As a female climber I discovered that I could not climb quite as hard as the boys. I could have made excuses such as I’m not as strong or I’m too short. But instead I learned to use those weaknesses to my advantage. I will save the height discussion for time, but I will tell you how I over came my strength weakness.
In order to become a stronger and more confident climber one must train. “Oh, but it’s so dull!” you might say to yourself. But let me tell you, training well in the gym will directly translate into climbing well on real rock. One important aspect of my training regimen is traversing. For those of you who are not sure what that means, traversing in this context, is a style of climbing which is similar to bouldering, in that you should only traverse from left to right at a height you are comfortable falling off (1 to 2 feet from the ground).
But there is so much more to it than that! In an effort to be brief, I have listed for you some great tips on how to make the most efficient use of your traversing session, and some ideas on how to add variety and fun to it all.
Explore different locations for traversing. Every time I travel I try to visit a local climbing gym. You may also check out the local guide book for any “buildering”–traversing on a man-made structure. Another idea is to take a new look at your favorite crag. Often walls have traverses on them which you may have ignored.
Learn to climb quietly. That may sound silly, but I will tell you how it makes you a better cilmber. If you climb quieter, that usually means you are placing your feet easily and deliberately without much floundering or indecision. Also, this means you are not banging your extremities, such as your knees, elbows, and the back of your hand, against other holds.
For a few weeks, repeat the word “press” to yourself each time you generate movement from your legs. Consciously pressing with your feet gives you more stability and creates more friction. Therefore, when you learn to focus more on pressing with your feet, you will be able to stand on tiniest of holds both in the gym and at the crag.
Try climbing with a very light touch. I had to do this once when I had injured my wrist. But I was amazed afterwards because I could climb longer without getting so pumped. This exercise will also teach you to focus on the balance between your hands and feet.
Climbing with your heels up not only builds big calves, but more importantly this will help you gain awareness of how to use your toes on holds and increase your awareness of how to use your legs. Which by the way are some of our largest muscles!
Let your hips lead you in the direction you want to go. We often forget about our butts when we’re climbing. But that’s a lot of weight, and it’s important to keep your hips as close to the rock as possible.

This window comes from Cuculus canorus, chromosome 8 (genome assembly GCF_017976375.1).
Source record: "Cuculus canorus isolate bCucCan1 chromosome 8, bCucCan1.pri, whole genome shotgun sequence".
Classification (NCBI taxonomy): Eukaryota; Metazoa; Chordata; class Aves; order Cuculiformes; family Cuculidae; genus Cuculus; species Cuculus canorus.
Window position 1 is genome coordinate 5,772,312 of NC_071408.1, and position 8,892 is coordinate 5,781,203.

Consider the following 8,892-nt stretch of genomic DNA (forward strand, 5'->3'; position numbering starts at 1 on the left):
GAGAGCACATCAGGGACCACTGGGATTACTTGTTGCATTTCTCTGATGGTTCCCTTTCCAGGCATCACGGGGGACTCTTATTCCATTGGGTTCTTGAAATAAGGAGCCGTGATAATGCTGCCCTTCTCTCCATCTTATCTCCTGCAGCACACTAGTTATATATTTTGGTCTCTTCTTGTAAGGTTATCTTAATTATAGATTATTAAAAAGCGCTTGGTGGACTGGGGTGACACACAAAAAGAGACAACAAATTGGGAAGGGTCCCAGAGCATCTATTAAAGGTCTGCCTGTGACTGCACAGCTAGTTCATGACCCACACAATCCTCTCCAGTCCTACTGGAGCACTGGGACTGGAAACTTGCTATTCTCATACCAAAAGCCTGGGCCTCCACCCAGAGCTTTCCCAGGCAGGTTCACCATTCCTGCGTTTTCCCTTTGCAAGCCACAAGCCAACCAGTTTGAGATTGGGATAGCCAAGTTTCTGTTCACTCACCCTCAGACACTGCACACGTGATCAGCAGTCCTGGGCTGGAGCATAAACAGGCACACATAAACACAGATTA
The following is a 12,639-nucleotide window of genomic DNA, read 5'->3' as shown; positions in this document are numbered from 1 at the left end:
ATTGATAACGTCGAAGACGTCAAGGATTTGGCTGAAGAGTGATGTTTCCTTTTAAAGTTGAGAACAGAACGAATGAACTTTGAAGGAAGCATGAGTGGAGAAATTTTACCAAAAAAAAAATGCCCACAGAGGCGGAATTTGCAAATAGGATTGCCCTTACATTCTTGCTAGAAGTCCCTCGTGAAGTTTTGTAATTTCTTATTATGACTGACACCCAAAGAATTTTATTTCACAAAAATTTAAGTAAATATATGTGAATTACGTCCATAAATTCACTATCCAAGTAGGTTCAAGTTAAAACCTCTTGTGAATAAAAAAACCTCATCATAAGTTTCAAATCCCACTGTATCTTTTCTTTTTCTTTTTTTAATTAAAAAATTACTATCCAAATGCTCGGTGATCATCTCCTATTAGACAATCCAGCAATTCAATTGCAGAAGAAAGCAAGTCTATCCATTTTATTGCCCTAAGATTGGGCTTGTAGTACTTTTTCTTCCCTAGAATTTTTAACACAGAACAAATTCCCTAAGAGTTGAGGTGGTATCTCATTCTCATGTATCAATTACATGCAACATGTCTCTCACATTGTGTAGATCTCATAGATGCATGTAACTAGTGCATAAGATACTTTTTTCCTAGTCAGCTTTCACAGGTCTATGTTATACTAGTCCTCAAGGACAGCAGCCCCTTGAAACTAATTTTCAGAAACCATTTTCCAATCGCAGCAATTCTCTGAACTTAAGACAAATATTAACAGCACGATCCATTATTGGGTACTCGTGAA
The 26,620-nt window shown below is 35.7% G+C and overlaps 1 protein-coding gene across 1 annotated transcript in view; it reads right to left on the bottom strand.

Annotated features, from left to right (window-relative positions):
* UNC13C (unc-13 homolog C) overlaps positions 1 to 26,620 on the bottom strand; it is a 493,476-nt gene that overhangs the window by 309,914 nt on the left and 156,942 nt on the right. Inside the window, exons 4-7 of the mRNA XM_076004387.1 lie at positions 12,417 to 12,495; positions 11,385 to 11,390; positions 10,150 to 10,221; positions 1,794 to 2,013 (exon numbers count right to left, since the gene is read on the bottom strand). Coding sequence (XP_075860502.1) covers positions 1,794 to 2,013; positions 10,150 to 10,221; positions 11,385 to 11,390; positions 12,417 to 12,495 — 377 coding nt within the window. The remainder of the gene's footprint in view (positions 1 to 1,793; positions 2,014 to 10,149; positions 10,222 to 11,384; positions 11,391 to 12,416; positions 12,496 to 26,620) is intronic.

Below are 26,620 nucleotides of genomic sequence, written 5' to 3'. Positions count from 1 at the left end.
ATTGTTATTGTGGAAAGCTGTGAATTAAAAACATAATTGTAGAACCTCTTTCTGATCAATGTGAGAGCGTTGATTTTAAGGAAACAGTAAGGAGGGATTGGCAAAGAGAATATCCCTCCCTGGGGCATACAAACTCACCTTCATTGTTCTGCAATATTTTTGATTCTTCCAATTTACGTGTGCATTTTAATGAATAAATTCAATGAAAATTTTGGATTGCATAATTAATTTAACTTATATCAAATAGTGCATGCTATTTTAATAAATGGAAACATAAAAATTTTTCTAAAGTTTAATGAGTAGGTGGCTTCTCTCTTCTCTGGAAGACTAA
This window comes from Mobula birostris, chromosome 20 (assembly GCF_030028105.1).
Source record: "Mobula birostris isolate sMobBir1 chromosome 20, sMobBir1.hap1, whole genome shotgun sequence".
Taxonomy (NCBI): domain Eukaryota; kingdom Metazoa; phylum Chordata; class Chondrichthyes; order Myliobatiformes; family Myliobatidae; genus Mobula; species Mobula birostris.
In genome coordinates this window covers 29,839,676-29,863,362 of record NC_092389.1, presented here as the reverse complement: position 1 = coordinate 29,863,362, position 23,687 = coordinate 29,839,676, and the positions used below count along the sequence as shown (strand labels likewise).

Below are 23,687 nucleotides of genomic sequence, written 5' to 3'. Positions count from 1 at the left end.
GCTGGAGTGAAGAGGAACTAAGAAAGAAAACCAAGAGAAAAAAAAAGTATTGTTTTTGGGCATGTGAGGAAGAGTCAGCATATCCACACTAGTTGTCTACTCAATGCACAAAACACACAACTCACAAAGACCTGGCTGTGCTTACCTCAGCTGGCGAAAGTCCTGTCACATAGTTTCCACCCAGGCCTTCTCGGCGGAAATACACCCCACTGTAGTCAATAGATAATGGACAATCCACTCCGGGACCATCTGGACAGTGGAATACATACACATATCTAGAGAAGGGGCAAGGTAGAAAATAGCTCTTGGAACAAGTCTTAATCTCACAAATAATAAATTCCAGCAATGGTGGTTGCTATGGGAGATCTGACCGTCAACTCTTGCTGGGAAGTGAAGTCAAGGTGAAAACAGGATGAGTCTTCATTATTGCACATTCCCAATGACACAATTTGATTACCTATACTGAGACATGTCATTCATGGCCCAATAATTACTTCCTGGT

Focus on flow. Don’t spend just as much time scoping out holds as you spend climbing. Let your body feel the continuous flow of movement. There is no need to rush, and you can still take rests. This exercise will increase your trust in your body’s ability to make movement decisions for you.
Traversing sessions should last anywhere from 20 to 30 minutes. If and when you do get pumped, don’t jump off! Use this stress to teach you composure and control. Because when your making that big lead out there, you can’t always just jump off. Stay on, focus on your breathing, and try to make it to the next rest. This will give you the mental confidence on real rock to climb with a pump. By pushing yourself like this, you may surprise yourself and finish a route which you’d had doubts about!
Spicing it up
One technique I always use is to never match on a hold. This can be extremely challenging at times and forces me to think and be creative. An even more challenging trick is to traverse without letting your left and right foot ever use the same hold the other foot has used.
The stick game is one of my favorite games. I personally think a laser pointer would be awesome for this! The drill is to have a partner point to your next hold. This carries on until you fall off, after which it is their turn. Your pointer can also call left and right hand to make it more challenging.
Add-on takes a while to get started, but after a while can be quite fun. The game begins by one person designing a one move wonder. After which the next person must repeat the same move in addition to adding their own new move. The first climber must then be able to do both moves and add a third move. The game can carry on like this until someone can no longer do the move. More than two can play at this game!